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Clean Power Ivanpah

Published on December 20th, 2013 | by Joshua S Hill

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California Blocks Another Concentrated Solar Power Project

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December 20th, 2013 by
 
The Californian Energy Commission announced Monday that it would be blocking the construction of Brightsource’s proposed 500 MW Palen Solar Electric Generating System’s project, a concentrated solar power (CSP) project, the fourth such project Brightsource has attempted to construct, of which only the Ivanpah Solar Electric Generating System project has been developed.

The announcement came in a dual decision, which saw the Commission approve the Blythe Solar Power Project but deny the Palen project. According to the committee dealing with the proposed Palen project, it was denied because of “significant unmitigable impacts to cultural and visual resources [and] … biological resources due to the risk of solar flux on avian species.”

The Palen proposal was an attempt to change the technology from the existing parabolic trough technology which was approved in December of 2010 to CSP technology, which would have seen two 250 MW solar towers installed.

As of now, the Ivanpah Solar Electric Generating System project is the only similar power plant using the power tower technology that has been certified by the California Energy Commission and built,” the Commission ruled (PDF). “To date, ISEGS has not operated at full capacity, but has already resulted in a number of bird deaths,” adding that Brightsource hasn’t provided the Commission with sufficient records to estimate the number of birds harmed or killed as a result of the Ivanpah project.

Brightsource do not believe they have the financial capacity to adhere to either of the Commission’s rulings — that the site be converted back to a parabolic trough technology or a photovoltaic solar farm — given the current conditions surrounding its financing of the project.

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About the Author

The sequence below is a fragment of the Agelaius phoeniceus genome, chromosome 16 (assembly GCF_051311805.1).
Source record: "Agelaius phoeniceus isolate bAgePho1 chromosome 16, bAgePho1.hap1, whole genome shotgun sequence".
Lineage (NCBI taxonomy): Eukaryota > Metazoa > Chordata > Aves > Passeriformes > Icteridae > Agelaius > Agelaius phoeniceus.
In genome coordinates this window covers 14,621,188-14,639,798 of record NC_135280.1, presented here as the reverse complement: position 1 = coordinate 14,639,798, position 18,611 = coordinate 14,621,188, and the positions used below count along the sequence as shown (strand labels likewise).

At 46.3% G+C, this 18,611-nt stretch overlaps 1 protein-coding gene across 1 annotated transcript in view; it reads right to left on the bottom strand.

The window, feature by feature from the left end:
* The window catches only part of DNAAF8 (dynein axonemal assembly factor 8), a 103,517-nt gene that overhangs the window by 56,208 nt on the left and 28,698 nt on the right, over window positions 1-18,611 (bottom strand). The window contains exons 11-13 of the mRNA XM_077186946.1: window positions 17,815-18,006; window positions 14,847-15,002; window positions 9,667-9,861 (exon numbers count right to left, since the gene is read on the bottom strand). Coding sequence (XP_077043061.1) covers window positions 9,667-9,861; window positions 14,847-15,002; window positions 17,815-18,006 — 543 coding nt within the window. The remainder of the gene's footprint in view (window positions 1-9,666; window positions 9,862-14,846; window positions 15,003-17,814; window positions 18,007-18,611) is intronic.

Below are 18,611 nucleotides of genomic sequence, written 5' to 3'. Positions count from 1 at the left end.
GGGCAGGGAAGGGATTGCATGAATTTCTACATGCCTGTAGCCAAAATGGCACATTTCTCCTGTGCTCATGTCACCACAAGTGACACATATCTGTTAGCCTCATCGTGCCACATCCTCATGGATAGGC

I'm a Christian, a nerd, a geek, a liberal left-winger, and believe that we're pretty quickly directing planet-Earth into hell in a handbasket! I work as Associate Editor for the Important Media Network and write for CleanTechnica and Planetsave. I also write for Fantasy Book Review (.co.uk), Amazing Stories, the Stabley Times and Medium.   I love words with a passion, both creating them and reading them.



  • David Martin

    I used to think CSP was a great idea until I read some of Chris Clarke’s writing at KCET’s ReWire program (1). Efficiency would be a much better use of that investment money, or distributed solar — either rooftop pv or thermal for hot water.

    When I think of CSP solar at Ivanpah which is so close to the bright unnecessary lights of Las Vegas, I don’t see the sense in it. I know CA has their own ISO so power from Ivanpah might not be used in NV, but still…

    1. He’s written more detailed stuff than this summary, but it’s the reference I came up with, without much time to search. Check out story #3. http://www.kcet.org/news/rewire/commentary/rewires-most-important-stories-of-2013.html

    • Bob_Wallace

      CSP is an interesting idea. It offers the ability to store the collected energy for powering non-sunny, non-windy hours.

      How that electricity is used is a different issue.

  • fugufush

    Freeways kill MILLIONS of critters per year and are part of a system that is pollutes the environment and is energy NEGATIVE. These solar plants produce tons of clean energy in the desert and kill a couple birds so now so called “environmentalists” block their construction? Total illogical absurdity.

    • Bob_Wallace

      I sincerely doubt most of those “environmentalists” are actually environmentalists.